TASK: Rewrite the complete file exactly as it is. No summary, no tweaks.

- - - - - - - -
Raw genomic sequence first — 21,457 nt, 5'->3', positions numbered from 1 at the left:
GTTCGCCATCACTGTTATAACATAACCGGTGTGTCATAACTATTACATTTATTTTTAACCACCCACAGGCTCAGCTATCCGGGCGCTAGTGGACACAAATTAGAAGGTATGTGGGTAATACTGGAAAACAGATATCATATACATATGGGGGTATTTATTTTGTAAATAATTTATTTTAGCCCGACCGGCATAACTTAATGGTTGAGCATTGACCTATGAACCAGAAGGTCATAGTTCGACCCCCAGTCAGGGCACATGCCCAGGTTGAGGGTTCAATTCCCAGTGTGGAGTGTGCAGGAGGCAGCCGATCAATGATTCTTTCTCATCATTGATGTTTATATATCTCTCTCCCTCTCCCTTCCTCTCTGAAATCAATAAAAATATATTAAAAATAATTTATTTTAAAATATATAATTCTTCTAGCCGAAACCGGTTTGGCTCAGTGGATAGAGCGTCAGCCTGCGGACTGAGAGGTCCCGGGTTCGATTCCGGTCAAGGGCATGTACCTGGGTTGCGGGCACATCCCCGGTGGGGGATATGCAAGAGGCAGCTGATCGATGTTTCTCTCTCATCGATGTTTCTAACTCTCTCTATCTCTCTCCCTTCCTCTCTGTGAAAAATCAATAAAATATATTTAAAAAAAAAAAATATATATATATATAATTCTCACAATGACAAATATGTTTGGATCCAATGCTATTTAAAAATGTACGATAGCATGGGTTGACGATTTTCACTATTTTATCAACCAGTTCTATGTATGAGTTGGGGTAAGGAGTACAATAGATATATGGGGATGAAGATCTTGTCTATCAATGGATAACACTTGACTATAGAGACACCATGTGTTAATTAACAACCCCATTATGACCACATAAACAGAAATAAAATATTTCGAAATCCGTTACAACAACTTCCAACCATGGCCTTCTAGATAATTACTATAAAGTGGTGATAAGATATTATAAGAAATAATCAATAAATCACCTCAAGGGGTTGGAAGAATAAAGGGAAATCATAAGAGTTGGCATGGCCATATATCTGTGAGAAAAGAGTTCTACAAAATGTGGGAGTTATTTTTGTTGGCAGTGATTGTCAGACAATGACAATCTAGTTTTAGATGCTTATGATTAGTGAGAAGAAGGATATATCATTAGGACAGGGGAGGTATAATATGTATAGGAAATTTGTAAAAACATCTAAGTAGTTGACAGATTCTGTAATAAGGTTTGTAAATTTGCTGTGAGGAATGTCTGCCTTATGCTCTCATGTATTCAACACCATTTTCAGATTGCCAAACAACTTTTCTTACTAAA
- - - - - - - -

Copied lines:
Raw genomic sequence first — 21,457 nt, 5'->3', positions numbered from 1 at the left:
GTTCGCCATCACTGTTATAACATAACCGGTGTGTCATAACTATTACATTTATTTTTAACCACCCACAGGCTCAGCTATCCGGGCGCTAGTGGACACAAATTAGAAGGTATGTGGGTAATACTGGAAAACAGATATCATATACATATGGGGGTATTTATTTTGTAAATAATTTATTTTAGCCCGACCGGCATAACTTAATGGTTGAGCATTGACCTATGAACCAGAAGGTCATAGTTCGACCCCCAGTCAGGGCACATGCCCAGGTTGAGGGTTCAATTCCCAGTGTGGAGTGTGCAGGAGGCAGCCGATCAATGATTCTTTCTCATCATTGATGTTTATATATCTCTCTCCCTCTCCCTTCCTCTCTGAAATCAATAAAAATATATTAAAAATAATTTATTTTAAAATATATAATTCTTCTAGCCGAAACCGGTTTGGCTCAGTGGATAGAGCGTCAGCCTGCGGACTGAGAGGTCCCGGGTTCGATTCCGGTCAAGGGCATGTACCTGGGTTGCGGGCACATCCCCGGTGGGGGATATGCAAGAGGCAGCTGATCGATGTTTCTCTCTCATCGATGTTTCTAACTCTCTCTATCTCTCTCCCTTCCTCTCTGTGAAAAATCAATAAAATATATTTAAAAAAAAAAAATATATATATATATAATTCTCACAATGACAAATATGTTTGGATCCAATGCTATTTAAAAATGTACGATAGCATGGGTTGACGATTTTCACTATTTTATCAACCAGTTCTATGTATGAGTTGGGGTAAGGAGTACAATAGATATATGGGGATGAAGATCTTGTCTATCAATGGATAACACTTGACTATAGAGACACCATGTGTTAATTAACAACCCCATTATGACCACATAAACAGAAATAAAATATTTCGAAATCCGTTACAACAACTTCCAACCATGGCCTTCTAGATAATTACTATAAAGTGGTGATAAGATATTATAAGAAATAATCAATAAATCACCTCAAGGGGTTGGAAGAATAAAGGGAAATCATAAGAGTTGGCATGGCCATATATCTGTGAGAAAAGAGTTCTACAAAATGTGGGAGTTATTTTTGTTGGCAGTGATTGTCAGACAATGACAATCTAGTTTTAGATGCTTATGATTAGTGAGAAGAAGGATATATCATTAGGACAGGGGAGGTATAATATGTATAGGAAATTTGTAAAAACATCTAAGTAGTTGACAGATTCTGTAATAAGGTTTGTAAATTTGCTGTGAGGAATGTCTGCCTTATGCTCTCATGTATTCAACACCATTTTCAGATTGCCAAACAACTTTTCTTACTAAA